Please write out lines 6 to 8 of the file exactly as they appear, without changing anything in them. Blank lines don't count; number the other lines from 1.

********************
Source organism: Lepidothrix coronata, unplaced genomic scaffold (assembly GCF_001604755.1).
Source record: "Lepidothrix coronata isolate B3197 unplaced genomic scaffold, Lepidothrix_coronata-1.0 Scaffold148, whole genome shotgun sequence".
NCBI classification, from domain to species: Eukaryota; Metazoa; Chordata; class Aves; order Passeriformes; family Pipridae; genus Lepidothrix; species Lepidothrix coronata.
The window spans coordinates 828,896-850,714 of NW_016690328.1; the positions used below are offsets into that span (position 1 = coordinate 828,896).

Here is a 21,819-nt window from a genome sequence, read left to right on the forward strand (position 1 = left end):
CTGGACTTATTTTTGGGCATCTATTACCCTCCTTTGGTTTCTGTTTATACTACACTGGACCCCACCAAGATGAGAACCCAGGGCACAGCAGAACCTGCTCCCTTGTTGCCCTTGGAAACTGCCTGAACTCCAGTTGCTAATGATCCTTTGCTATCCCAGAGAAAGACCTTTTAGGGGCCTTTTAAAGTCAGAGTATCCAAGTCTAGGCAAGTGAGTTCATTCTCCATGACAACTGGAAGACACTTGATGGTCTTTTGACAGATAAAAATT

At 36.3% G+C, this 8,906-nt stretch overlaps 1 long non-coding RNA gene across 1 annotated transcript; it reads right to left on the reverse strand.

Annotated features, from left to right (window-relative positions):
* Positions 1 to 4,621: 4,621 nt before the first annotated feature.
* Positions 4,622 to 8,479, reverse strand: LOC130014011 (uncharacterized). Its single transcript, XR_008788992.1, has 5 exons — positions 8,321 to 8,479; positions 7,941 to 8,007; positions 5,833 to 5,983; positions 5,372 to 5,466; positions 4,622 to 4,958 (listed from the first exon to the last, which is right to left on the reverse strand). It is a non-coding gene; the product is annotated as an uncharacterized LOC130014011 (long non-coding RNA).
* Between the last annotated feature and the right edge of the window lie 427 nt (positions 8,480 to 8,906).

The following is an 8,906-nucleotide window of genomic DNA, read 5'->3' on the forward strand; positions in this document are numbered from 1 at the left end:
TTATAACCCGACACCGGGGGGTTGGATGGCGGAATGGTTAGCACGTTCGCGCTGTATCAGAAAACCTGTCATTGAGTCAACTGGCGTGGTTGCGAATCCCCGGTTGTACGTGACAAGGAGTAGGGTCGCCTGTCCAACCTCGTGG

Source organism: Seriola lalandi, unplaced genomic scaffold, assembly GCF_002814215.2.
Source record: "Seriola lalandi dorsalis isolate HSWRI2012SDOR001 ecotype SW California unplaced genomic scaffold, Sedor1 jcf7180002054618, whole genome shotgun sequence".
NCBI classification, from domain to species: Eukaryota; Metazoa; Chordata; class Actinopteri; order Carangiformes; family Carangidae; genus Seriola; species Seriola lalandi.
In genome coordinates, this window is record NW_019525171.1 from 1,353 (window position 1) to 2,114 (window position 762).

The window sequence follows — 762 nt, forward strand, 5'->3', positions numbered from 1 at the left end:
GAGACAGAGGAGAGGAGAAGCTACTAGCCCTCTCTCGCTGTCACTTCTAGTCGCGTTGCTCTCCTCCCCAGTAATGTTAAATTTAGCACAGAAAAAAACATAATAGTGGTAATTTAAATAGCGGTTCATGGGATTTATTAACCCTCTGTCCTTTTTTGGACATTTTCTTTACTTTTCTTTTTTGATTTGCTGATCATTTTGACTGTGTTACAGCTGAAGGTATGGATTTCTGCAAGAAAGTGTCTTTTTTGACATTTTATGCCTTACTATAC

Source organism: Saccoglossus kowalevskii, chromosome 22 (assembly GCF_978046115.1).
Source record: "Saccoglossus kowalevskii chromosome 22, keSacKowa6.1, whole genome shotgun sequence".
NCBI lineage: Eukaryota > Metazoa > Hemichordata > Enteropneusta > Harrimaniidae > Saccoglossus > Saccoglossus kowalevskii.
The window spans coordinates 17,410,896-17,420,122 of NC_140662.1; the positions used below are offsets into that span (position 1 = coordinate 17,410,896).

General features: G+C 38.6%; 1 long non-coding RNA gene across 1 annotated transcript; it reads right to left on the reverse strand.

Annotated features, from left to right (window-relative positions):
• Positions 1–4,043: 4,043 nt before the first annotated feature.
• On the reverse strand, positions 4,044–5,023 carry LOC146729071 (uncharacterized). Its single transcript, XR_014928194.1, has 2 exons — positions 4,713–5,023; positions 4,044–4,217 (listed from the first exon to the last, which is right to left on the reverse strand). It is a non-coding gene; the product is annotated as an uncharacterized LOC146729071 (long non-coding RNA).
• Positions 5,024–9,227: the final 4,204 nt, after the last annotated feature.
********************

CTGGACTTATTTTTGGGCATCTATTACCCTCCTTTGGTTTCTGTTTATACTACACTGGACCCCACCAAGATGAGAACCCAGGGCACAGCAGAACCTGCTCCCTTGTTGCCCTTGGAAACTGCCTGAACTCCAGTTGCTAATGATCCTTTGCTATCCCAGAGAAAGACCTTTTAGGGGCCTTTTAAAGTCAGAGTATCCAAGTCTAGGCAAGTGAGTTCATTCTCCATGACAACTGGAAGACACTTGATGGTCTTTTGACAGATAAAAATT

At 36.3% G+C, this 8,906-nt stretch overlaps 1 long non-coding RNA gene across 1 annotated transcript; it reads right to left on the reverse strand.

Annotated features, from left to right (window-relative positions):